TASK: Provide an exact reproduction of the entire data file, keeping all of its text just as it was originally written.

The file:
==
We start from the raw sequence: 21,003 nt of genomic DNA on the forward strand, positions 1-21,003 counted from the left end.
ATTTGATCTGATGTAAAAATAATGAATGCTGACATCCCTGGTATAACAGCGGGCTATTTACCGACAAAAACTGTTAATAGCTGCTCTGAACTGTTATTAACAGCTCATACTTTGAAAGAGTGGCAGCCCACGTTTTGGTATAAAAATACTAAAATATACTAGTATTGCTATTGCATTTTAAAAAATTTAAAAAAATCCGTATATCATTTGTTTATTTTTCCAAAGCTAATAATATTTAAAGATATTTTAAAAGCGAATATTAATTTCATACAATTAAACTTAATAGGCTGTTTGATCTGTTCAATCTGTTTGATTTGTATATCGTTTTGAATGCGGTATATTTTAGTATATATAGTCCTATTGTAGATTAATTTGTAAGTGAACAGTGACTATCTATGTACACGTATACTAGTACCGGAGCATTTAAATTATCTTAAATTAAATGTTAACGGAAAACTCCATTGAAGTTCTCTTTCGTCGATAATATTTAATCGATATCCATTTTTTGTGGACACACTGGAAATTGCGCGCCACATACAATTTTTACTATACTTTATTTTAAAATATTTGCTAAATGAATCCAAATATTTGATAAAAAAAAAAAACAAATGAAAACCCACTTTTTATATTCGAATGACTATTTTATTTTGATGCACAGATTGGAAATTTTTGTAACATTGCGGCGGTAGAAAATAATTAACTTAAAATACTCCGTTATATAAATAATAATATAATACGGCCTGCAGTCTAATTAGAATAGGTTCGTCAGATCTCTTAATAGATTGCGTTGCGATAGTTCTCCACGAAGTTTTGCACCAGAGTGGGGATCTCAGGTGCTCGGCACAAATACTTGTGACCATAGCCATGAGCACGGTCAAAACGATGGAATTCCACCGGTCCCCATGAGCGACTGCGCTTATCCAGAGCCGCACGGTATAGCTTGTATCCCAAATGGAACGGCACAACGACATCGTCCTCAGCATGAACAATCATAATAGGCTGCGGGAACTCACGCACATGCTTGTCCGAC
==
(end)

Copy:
We start from the raw sequence: 21,003 nt of genomic DNA on the forward strand, positions 1-21,003 counted from the left end.
ATTTGATCTGATGTAAAAATAATGAATGCTGACATCCCTGGTATAACAGCGGGCTATTTACCGACAAAAACTGTTAATAGCTGCTCTGAACTGTTATTAACAGCTCATACTTTGAAAGAGTGGCAGCCCACGTTTTGGTATAAAAATACTAAAATATACTAGTATTGCTATTGCATTTTAAAAAATTTAAAAAAATCCGTATATCATTTGTTTATTTTTCCAAAGCTAATAATATTTAAAGATATTTTAAAAGCGAATATTAATTTCATACAATTAAACTTAATAGGCTGTTTGATCTGTTCAATCTGTTTGATTTGTATATCGTTTTGAATGCGGTATATTTTAGTATATATAGTCCTATTGTAGATTAATTTGTAAGTGAACAGTGACTATCTATGTACACGTATACTAGTACCGGAGCATTTAAATTATCTTAAATTAAATGTTAACGGAAAACTCCATTGAAGTTCTCTTTCGTCGATAATATTTAATCGATATCCATTTTTTGTGGACACACTGGAAATTGCGCGCCACATACAATTTTTACTATACTTTATTTTAAAATATTTGCTAAATGAATCCAAATATTTGATAAAAAAAAAAAACAAATGAAAACCCACTTTTTATATTCGAATGACTATTTTATTTTGATGCACAGATTGGAAATTTTTGTAACATTGCGGCGGTAGAAAATAATTAACTTAAAATACTCCGTTATATAAATAATAATATAATACGGCCTGCAGTCTAATTAGAATAGGTTCGTCAGATCTCTTAATAGATTGCGTTGCGATAGTTCTCCACGAAGTTTTGCACCAGAGTGGGGATCTCAGGTGCTCGGCACAAATACTTGTGACCATAGCCATGAGCACGGTCAAAACGATGGAATTCCACCGGTCCCCATGAGCGACTGCGCTTATCCAGAGCCGCACGGTATAGCTTGTATCCCAAATGGAACGGCACAACGACATCGTCCTCAGCATGAACAATCATAATAGGCTGCGGGAACTCACGCACATGCTTGTCCGAC